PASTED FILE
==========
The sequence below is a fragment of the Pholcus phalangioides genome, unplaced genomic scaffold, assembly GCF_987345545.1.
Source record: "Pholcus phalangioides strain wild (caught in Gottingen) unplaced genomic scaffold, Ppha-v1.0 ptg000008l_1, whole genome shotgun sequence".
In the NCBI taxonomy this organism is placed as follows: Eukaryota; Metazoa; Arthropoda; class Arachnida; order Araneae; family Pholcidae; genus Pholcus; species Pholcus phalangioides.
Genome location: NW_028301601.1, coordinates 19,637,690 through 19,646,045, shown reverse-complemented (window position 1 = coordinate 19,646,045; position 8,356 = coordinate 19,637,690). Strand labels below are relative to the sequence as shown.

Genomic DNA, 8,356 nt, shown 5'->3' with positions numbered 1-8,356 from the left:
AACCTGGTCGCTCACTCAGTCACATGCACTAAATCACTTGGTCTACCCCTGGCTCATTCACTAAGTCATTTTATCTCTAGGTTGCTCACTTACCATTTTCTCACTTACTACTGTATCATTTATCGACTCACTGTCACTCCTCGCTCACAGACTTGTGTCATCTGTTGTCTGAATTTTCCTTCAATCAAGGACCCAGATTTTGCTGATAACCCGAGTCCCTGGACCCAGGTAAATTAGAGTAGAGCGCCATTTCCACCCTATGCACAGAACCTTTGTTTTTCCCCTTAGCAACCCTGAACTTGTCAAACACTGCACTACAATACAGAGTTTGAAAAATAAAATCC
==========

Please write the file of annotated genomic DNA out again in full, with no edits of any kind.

The sequence below is a fragment of the Pholcus phalangioides genome, unplaced genomic scaffold, assembly GCF_987345545.1.
Source record: "Pholcus phalangioides strain wild (caught in Gottingen) unplaced genomic scaffold, Ppha-v1.0 ptg000008l_1, whole genome shotgun sequence".
In the NCBI taxonomy this organism is placed as follows: Eukaryota; Metazoa; Arthropoda; class Arachnida; order Araneae; family Pholcidae; genus Pholcus; species Pholcus phalangioides.
Genome location: NW_028301601.1, coordinates 19,637,690 through 19,646,045, shown reverse-complemented (window position 1 = coordinate 19,646,045; position 8,356 = coordinate 19,637,690). Strand labels below are relative to the sequence as shown.

Genomic DNA, 8,356 nt, shown 5'->3' with positions numbered 1-8,356 from the left:
AACCTGGTCGCTCACTCAGTCACATGCACTAAATCACTTGGTCTACCCCTGGCTCATTCACTAAGTCATTTTATCTCTAGGTTGCTCACTTACCATTTTCTCACTTACTACTGTATCATTTATCGACTCACTGTCACTCCTCGCTCACAGACTTGTGTCATCTGTTGTCTGAATTTTCCTTCAATCAAGGACCCAGATTTTGCTGATAACCCGAGTCCCTGGACCCAGGTAAATTAGAGTAGAGCGCCATTTCCACCCTATGCACAGAACCTTTGTTTTTCCCCTTAGCAACCCTGAACTTGTCAAACACTGCACTACAATACAGAGTTTGAAAAATAAAATCC